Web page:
In Paris, Baldwin did not feel limited in the topics that he chose to pursue in his writing.  He explored his race, sexuality, and religion and used writing to navigate those murky waters. Many of these themes can be seen in both his novels and his short stories, where he fearlessly wrote about being black in America and how sexuality is not limited to the binary that society has made the norm. Some of his most famous short stories are “Sonny’s Blues,” “Going to Meet the Man,” and “The Man Child,” which can all be found in the collection titled Going to Meet the Man.

In his lifetime, James Baldwin had experienced ample violence and prejudice, but also freedom and fearlessness—all of which he channeled into his work. In his later years, Baldwin shared his experiences in the college classroom at the University of Massachusetts at Amherst and Hampshire College before passing away on December 1,1987. Baldwin never wanted to be a spokesperson for a cause, but a person who bears witness to truth, and he truly accomplishes this through his literary legacy.

Mark Twain and his Short Stories: Classic American Literature

When one thinks of classic American literature, Mark Twain is one of the first names to come to mind. Samuel Longhorne Clemens, the man behind the pseudonym, was born on November 30, 1835 in Hannibal, Missouri. After applying for and receiving an apprenticeship with a local printing shop, Twain found a love for wit and sarcasm. The money he received from his apprenticeship was able to pay for family expenses, and he was able to save money to start writing and publishing humorous articles and witty newspaper sketches, which introduced him to the world of an author. With this experience and inspiration, he went on to avidly pursue a writing career. While most know him as the author of Tom Sawyer and Huckleberry Finn, Twain’s portfolio expands into short stories as well.

Twain’s short stories are wrought with wit and sarcasm. He really shows his expertise in being able to implement so much humor in a story only seven pages long. When an author is working within such a short page range, every word counts, and Twain fully understands this. Upon publication, his works and collections garnered international attention, and were even translated into different languages during his lifetime. In his stories like “Luck” and “The Celebrated Jumping Frog of Calaveras County,” Twain uses alliteration, repetition, and colloquial language to engage and entertain his readers. Plus, his stories all have value for both entertainment and academic purposes. There is always something new to be found his stories every time they are reread.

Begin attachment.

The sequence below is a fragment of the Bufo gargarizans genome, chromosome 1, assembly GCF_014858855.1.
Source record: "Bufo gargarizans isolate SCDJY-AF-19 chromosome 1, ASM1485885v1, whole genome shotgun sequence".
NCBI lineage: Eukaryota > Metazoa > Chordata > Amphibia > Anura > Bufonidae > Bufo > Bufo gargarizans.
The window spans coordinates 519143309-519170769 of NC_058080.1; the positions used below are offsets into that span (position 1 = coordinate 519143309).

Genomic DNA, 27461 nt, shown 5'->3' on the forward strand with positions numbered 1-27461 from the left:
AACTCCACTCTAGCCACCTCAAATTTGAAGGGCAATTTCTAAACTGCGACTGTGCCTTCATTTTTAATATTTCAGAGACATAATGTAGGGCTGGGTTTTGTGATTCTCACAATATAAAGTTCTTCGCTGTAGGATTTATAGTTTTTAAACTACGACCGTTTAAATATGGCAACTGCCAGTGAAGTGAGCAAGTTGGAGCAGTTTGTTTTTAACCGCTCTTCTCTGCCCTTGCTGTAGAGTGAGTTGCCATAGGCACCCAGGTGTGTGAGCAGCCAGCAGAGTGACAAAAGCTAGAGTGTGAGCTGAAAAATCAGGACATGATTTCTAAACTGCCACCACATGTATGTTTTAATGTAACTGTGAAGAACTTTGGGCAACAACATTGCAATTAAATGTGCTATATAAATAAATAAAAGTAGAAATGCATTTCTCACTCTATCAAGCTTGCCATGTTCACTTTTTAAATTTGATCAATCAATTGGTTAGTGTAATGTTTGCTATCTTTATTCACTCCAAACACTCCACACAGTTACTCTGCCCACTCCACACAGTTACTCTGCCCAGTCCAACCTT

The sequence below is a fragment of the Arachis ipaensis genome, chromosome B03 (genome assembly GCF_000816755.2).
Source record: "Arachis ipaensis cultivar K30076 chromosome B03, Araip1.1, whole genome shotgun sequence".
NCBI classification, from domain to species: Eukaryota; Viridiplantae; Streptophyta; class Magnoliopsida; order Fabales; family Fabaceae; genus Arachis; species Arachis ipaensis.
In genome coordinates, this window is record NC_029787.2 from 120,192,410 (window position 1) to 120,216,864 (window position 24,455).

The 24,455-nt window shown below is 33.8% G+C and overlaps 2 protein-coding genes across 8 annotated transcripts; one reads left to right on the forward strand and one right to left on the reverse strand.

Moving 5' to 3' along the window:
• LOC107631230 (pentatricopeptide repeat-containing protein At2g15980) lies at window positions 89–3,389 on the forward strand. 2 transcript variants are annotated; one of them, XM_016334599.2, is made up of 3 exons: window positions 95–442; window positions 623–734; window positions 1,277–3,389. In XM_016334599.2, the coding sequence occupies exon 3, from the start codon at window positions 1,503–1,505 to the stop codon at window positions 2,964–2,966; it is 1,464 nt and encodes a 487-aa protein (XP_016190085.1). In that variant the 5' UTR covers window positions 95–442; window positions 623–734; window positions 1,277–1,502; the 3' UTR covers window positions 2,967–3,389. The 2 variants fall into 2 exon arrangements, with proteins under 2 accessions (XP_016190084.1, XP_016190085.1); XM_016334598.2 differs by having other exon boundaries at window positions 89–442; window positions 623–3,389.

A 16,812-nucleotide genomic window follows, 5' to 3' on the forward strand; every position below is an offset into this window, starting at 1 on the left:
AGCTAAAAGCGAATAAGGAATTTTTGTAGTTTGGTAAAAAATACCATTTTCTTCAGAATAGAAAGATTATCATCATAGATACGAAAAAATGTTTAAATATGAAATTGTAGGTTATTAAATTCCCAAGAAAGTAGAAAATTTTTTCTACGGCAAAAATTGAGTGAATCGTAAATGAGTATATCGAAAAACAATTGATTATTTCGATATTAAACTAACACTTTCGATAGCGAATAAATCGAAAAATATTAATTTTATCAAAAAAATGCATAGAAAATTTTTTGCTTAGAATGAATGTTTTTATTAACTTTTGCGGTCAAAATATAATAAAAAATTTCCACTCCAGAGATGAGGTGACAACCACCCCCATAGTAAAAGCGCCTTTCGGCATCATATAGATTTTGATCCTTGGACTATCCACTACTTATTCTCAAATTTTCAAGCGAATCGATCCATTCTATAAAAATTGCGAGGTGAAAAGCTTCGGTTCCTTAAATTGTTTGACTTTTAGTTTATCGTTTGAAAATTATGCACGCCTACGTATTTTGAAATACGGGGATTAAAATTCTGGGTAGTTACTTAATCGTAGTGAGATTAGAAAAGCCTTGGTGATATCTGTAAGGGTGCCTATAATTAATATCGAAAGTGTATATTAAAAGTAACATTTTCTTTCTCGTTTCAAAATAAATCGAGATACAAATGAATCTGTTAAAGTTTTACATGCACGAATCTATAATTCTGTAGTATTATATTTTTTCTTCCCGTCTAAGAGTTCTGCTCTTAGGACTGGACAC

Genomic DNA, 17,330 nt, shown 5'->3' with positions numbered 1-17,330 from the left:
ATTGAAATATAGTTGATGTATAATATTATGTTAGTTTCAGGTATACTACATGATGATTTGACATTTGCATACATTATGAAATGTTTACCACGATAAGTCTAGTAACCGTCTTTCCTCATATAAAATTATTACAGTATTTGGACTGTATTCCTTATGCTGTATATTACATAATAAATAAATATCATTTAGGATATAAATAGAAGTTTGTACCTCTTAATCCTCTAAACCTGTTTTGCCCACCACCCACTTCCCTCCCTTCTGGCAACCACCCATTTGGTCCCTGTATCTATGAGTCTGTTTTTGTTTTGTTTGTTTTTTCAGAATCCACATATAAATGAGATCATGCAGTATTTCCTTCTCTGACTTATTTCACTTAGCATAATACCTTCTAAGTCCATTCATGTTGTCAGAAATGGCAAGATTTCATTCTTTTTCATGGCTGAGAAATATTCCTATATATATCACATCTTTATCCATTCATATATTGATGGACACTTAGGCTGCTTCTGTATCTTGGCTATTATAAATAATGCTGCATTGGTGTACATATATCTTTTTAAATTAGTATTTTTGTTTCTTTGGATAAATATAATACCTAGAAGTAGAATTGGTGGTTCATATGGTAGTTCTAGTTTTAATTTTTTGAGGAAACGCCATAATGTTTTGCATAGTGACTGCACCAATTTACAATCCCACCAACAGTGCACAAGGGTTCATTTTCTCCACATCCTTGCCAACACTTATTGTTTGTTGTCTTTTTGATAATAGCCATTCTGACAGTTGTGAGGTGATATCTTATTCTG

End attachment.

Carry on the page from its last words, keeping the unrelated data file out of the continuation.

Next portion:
While Twain was a well-versed humorist, he was also able to create more serious pieces like “The War Prayer,” a scathing critique of war and its religious elements. Written closer to the end of his life, it remained unpublished until after Twain passed away due to his family’s fear that it would appear sacrilegious. Twain is quoted saying, “I have told the truth in that, and only dead men can tell the truth in this world. It can be published after I am dead.” And “The War Prayer” was finally published in 1923, thirteen years after his death.

Mark Twain is a wonderfully hilarious author with a lot of imagination and relatable content. He is a master wordsmith whose works will be read for generations to come. He will forever be remembered as one of the most iconic American authors and constantly reminds us to never take ourselves too seriously, but also to think before we speak.

It is better to keep your mouth closed and let people think you are a fool than to open it and remove all doubt.” – Mark Twain

 

Rounding the Corner: A Reflection

Reflection blogs are difficult. In my introduction blog, I remember struggling to explain why I even want to go into publishing, and quite frankly, it hasn’t gotten much easier to explain. I have fallen in love with the process of refining a work to its best form, and the Press has played a large role in that. The time I’ve spent here has been a whirlwind of learning, experience, and research (like tons of research). While it has only been a few months, it feels so much longer with the experience and knowledge that I’ve gained. I began interning at the Press in January, and my time here has been not only truly transformative but also grounding.

The last time I thought about my career in publishing, I was concerned with the writing aspect, and I honestly believed that it was the most important piece. And don’t get me wrong, it definitely is, but there are so many moving pieces at a press or publishing house that I never really realized until I was in the thick of it. Writing is the element that intertwines all of these moving pieces and makes them work.

On my first day, my supervisor deemed this experience a “trial by fire,” and she wasn’t joking. After that first day of account setup and introduction materials, I hit the ground running. I’ve done countless blogs to write, hours of line edits, and even more hours of marketing research.